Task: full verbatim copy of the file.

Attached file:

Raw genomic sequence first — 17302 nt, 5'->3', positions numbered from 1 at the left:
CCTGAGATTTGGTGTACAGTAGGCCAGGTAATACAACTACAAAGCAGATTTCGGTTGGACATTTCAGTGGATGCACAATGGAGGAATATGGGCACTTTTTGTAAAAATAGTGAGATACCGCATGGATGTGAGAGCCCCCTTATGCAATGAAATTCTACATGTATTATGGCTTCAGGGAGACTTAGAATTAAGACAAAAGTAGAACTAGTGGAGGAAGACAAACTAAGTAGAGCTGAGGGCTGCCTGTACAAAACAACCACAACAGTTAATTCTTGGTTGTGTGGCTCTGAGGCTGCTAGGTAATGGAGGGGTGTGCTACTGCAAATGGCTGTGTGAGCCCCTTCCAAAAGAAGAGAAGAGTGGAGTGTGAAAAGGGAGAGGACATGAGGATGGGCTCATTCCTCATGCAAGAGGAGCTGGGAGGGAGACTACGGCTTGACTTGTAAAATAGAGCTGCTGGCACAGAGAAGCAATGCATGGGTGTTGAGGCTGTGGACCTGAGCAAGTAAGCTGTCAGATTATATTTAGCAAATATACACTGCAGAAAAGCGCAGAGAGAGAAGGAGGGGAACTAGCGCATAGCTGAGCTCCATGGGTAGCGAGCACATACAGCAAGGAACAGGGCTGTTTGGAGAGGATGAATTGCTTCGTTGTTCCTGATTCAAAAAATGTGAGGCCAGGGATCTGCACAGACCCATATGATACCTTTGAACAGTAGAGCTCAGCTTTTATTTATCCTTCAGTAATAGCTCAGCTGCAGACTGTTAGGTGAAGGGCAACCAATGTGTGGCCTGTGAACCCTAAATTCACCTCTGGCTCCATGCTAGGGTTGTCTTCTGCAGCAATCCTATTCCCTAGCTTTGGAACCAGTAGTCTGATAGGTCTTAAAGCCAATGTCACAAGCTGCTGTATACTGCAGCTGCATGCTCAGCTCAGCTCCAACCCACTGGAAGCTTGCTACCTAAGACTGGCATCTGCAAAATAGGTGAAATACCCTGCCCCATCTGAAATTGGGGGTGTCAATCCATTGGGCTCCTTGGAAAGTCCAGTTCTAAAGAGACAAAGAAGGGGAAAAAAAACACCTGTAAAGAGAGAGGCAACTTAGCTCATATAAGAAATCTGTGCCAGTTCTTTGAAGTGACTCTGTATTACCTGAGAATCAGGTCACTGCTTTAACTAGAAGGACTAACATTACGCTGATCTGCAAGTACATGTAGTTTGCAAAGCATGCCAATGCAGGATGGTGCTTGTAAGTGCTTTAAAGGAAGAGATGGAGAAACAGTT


Raw genomic sequence first — 17302 nt, 5'->3', positions numbered from 1 at the left:
CCTGAGATTTGGTGTACAGTAGGCCAGGTAATACAACTACAAAGCAGATTTCGGTTGGACATTTCAGTGGATGCACAATGGAGGAATATGGGCACTTTTTGTAAAAATAGTGAGATACCGCATGGATGTGAGAGCCCCCTTATGCAATGAAATTCTACATGTATTATGGCTTCAGGGAGACTTAGAATTAAGACAAAAGTAGAACTAGTGGAGGAAGACAAACTAAGTAGAGCTGAGGGCTGCCTGTACAAAACAACCACAACAGTTAATTCTTGGTTGTGTGGCTCTGAGGCTGCTAGGTAATGGAGGGGTGTGCTACTGCAAATGGCTGTGTGAGCCCCTTCCAAAAGAAGAGAAGAGTGGAGTGTGAAAAGGGAGAGGACATGAGGATGGGCTCATTCCTCATGCAAGAGGAGCTGGGAGGGAGACTACGGCTTGACTTGTAAAATAGAGCTGCTGGCACAGAGAAGCAATGCATGGGTGTTGAGGCTGTGGACCTGAGCAAGTAAGCTGTCAGATTATATTTAGCAAATATACACTGCAGAAAAGCGCAGAGAGAGAAGGAGGGGAACTAGCGCATAGCTGAGCTCCATGGGTAGCGAGCACATACAGCAAGGAACAGGGCTGTTTGGAGAGGATGAATTGCTTCGTTGTTCCTGATTCAAAAAATGTGAGGCCAGGGATCTGCACAGACCCATATGATACCTTTGAACAGTAGAGCTCAGCTTTTATTTATCCTTCAGTAATAGCTCAGCTGCAGACTGTTAGGTGAAGGGCAACCAATGTGTGGCCTGTGAACCCTAAATTCACCTCTGGCTCCATGCTAGGGTTGTCTTCTGCAGCAATCCTATTCCCTAGCTTTGGAACCAGTAGTCTGATAGGTCTTAAAGCCAATGTCACAAGCTGCTGTATACTGCAGCTGCATGCTCAGCTCAGCTCCAACCCACTGGAAGCTTGCTACCTAAGACTGGCATCTGCAAAATAGGTGAAATACCCTGCCCCATCTGAAATTGGGGGTGTCAATCCATTGGGCTCCTTGGAAAGTCCAGTTCTAAAGAGACAAAGAAGGGGAAAAAAAACACCTGTAAAGAGAGAGGCAACTTAGCTCATATAAGAAATCTGTGCCAGTTCTTTGAAGTGACTCTGTATTACCTGAGAATCAGGTCACTGCTTTAACTAGAAGGACTAACATTACGCTGATCTGCAAGTACATGTAGTTTGCAAAGCATGCCAATGCAGGATGGTGCTTGTAAGTGCTTTAAAGGAAGAGATGGAGAAACAGTT